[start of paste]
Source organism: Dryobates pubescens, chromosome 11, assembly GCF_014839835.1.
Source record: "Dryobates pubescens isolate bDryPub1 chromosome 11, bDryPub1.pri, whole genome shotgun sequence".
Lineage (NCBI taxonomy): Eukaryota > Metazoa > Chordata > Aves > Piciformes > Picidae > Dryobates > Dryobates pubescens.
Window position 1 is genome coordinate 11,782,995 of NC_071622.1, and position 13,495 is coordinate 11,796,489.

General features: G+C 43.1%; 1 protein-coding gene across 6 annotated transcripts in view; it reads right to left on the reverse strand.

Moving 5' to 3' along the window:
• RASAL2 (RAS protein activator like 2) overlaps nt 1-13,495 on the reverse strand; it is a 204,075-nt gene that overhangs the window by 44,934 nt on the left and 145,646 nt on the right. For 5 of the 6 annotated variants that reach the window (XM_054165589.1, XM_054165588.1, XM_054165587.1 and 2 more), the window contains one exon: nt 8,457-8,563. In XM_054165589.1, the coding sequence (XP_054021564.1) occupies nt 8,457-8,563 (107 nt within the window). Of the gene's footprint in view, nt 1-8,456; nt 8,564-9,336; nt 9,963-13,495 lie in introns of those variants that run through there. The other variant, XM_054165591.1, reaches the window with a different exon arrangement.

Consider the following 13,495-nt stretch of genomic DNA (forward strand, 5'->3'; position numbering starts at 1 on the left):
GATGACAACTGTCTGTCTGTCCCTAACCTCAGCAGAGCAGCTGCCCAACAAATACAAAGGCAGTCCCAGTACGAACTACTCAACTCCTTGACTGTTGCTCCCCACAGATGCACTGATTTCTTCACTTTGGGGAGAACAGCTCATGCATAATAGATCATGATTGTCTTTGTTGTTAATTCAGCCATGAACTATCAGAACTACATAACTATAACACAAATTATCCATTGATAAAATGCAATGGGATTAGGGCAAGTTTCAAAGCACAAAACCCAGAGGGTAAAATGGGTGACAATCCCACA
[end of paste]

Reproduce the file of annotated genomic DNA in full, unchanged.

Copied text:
Source organism: Dryobates pubescens, chromosome 11, assembly GCF_014839835.1.
Source record: "Dryobates pubescens isolate bDryPub1 chromosome 11, bDryPub1.pri, whole genome shotgun sequence".
Lineage (NCBI taxonomy): Eukaryota > Metazoa > Chordata > Aves > Piciformes > Picidae > Dryobates > Dryobates pubescens.
Window position 1 is genome coordinate 11,782,995 of NC_071622.1, and position 13,495 is coordinate 11,796,489.

General features: G+C 43.1%; 1 protein-coding gene across 6 annotated transcripts in view; it reads right to left on the reverse strand.

Moving 5' to 3' along the window:
• RASAL2 (RAS protein activator like 2) overlaps nt 1-13,495 on the reverse strand; it is a 204,075-nt gene that overhangs the window by 44,934 nt on the left and 145,646 nt on the right. For 5 of the 6 annotated variants that reach the window (XM_054165589.1, XM_054165588.1, XM_054165587.1 and 2 more), the window contains one exon: nt 8,457-8,563. In XM_054165589.1, the coding sequence (XP_054021564.1) occupies nt 8,457-8,563 (107 nt within the window). Of the gene's footprint in view, nt 1-8,456; nt 8,564-9,336; nt 9,963-13,495 lie in introns of those variants that run through there. The other variant, XM_054165591.1, reaches the window with a different exon arrangement.

Consider the following 13,495-nt stretch of genomic DNA (forward strand, 5'->3'; position numbering starts at 1 on the left):
GATGACAACTGTCTGTCTGTCCCTAACCTCAGCAGAGCAGCTGCCCAACAAATACAAAGGCAGTCCCAGTACGAACTACTCAACTCCTTGACTGTTGCTCCCCACAGATGCACTGATTTCTTCACTTTGGGGAGAACAGCTCATGCATAATAGATCATGATTGTCTTTGTTGTTAATTCAGCCATGAACTATCAGAACTACATAACTATAACACAAATTATCCATTGATAAAATGCAATGGGATTAGGGCAAGTTTCAAAGCACAAAACCCAGAGGGTAAAATGGGTGACAATCCCACA